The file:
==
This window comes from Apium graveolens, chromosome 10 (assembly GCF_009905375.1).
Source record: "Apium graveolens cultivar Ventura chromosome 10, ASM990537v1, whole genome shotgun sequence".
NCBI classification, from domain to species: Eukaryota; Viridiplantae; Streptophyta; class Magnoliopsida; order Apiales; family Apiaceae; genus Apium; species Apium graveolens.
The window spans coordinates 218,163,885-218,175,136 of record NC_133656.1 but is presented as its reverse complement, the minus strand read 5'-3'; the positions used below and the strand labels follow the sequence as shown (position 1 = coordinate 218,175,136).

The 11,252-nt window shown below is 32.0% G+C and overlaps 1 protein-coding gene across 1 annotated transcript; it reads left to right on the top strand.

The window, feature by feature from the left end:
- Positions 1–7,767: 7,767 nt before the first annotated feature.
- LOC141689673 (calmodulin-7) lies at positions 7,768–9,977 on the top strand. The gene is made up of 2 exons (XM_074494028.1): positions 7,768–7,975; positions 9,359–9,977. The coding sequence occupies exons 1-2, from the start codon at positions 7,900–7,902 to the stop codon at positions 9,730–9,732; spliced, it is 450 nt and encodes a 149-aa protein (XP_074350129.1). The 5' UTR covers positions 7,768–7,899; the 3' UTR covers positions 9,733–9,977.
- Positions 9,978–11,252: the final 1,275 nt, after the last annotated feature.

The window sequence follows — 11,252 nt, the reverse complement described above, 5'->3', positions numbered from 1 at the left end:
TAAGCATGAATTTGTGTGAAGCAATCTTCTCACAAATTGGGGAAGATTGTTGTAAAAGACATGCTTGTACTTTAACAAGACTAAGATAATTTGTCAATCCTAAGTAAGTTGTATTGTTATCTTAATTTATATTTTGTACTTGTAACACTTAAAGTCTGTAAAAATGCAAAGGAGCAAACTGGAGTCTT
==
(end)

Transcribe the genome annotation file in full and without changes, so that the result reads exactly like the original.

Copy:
This window comes from Apium graveolens, chromosome 10 (assembly GCF_009905375.1).
Source record: "Apium graveolens cultivar Ventura chromosome 10, ASM990537v1, whole genome shotgun sequence".
NCBI classification, from domain to species: Eukaryota; Viridiplantae; Streptophyta; class Magnoliopsida; order Apiales; family Apiaceae; genus Apium; species Apium graveolens.
The window spans coordinates 218,163,885-218,175,136 of record NC_133656.1 but is presented as its reverse complement, the minus strand read 5'-3'; the positions used below and the strand labels follow the sequence as shown (position 1 = coordinate 218,175,136).

The 11,252-nt window shown below is 32.0% G+C and overlaps 1 protein-coding gene across 1 annotated transcript; it reads left to right on the top strand.

The window, feature by feature from the left end:
- Positions 1–7,767: 7,767 nt before the first annotated feature.
- LOC141689673 (calmodulin-7) lies at positions 7,768–9,977 on the top strand. The gene is made up of 2 exons (XM_074494028.1): positions 7,768–7,975; positions 9,359–9,977. The coding sequence occupies exons 1-2, from the start codon at positions 7,900–7,902 to the stop codon at positions 9,730–9,732; spliced, it is 450 nt and encodes a 149-aa protein (XP_074350129.1). The 5' UTR covers positions 7,768–7,899; the 3' UTR covers positions 9,733–9,977.
- Positions 9,978–11,252: the final 1,275 nt, after the last annotated feature.

The window sequence follows — 11,252 nt, the reverse complement described above, 5'->3', positions numbered from 1 at the left end:
TAAGCATGAATTTGTGTGAAGCAATCTTCTCACAAATTGGGGAAGATTGTTGTAAAAGACATGCTTGTACTTTAACAAGACTAAGATAATTTGTCAATCCTAAGTAAGTTGTATTGTTATCTTAATTTATATTTTGTACTTGTAACACTTAAAGTCTGTAAAAATGCAAAGGAGCAAACTGGAGTCTT